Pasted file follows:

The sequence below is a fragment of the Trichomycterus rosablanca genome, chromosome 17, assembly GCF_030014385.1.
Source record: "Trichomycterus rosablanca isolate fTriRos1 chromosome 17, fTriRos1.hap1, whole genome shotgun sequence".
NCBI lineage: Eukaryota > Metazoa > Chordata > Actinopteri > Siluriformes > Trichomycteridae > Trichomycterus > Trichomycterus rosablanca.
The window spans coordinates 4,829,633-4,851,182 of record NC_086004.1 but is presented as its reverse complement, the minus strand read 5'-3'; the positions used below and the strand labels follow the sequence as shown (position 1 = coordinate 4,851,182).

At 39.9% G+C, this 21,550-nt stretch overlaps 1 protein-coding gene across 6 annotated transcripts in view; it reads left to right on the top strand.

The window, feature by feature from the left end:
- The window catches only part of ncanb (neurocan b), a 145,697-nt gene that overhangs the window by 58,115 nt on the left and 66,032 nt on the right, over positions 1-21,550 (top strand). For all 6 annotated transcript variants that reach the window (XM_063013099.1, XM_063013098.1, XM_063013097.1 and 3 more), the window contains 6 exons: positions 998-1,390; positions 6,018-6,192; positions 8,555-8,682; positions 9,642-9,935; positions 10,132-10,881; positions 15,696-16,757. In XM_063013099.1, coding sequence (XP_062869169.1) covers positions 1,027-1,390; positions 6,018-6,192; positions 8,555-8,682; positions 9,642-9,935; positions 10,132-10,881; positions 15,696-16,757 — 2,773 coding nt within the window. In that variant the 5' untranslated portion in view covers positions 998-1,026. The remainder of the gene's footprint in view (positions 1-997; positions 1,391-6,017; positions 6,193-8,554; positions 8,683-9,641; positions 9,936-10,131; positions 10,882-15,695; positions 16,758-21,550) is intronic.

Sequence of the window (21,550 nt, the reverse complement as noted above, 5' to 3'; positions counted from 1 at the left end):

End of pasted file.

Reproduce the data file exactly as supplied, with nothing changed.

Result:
The sequence below is a fragment of the Trichomycterus rosablanca genome, chromosome 17, assembly GCF_030014385.1.
Source record: "Trichomycterus rosablanca isolate fTriRos1 chromosome 17, fTriRos1.hap1, whole genome shotgun sequence".
NCBI lineage: Eukaryota > Metazoa > Chordata > Actinopteri > Siluriformes > Trichomycteridae > Trichomycterus > Trichomycterus rosablanca.
The window spans coordinates 4,829,633-4,851,182 of record NC_086004.1 but is presented as its reverse complement, the minus strand read 5'-3'; the positions used below and the strand labels follow the sequence as shown (position 1 = coordinate 4,851,182).

At 39.9% G+C, this 21,550-nt stretch overlaps 1 protein-coding gene across 6 annotated transcripts in view; it reads left to right on the top strand.

The window, feature by feature from the left end:
- The window catches only part of ncanb (neurocan b), a 145,697-nt gene that overhangs the window by 58,115 nt on the left and 66,032 nt on the right, over positions 1-21,550 (top strand). For all 6 annotated transcript variants that reach the window (XM_063013099.1, XM_063013098.1, XM_063013097.1 and 3 more), the window contains 6 exons: positions 998-1,390; positions 6,018-6,192; positions 8,555-8,682; positions 9,642-9,935; positions 10,132-10,881; positions 15,696-16,757. In XM_063013099.1, coding sequence (XP_062869169.1) covers positions 1,027-1,390; positions 6,018-6,192; positions 8,555-8,682; positions 9,642-9,935; positions 10,132-10,881; positions 15,696-16,757 — 2,773 coding nt within the window. In that variant the 5' untranslated portion in view covers positions 998-1,026. The remainder of the gene's footprint in view (positions 1-997; positions 1,391-6,017; positions 6,193-8,554; positions 8,683-9,641; positions 9,936-10,131; positions 10,882-15,695; positions 16,758-21,550) is intronic.

Sequence of the window (21,550 nt, the reverse complement as noted above, 5' to 3'; positions counted from 1 at the left end):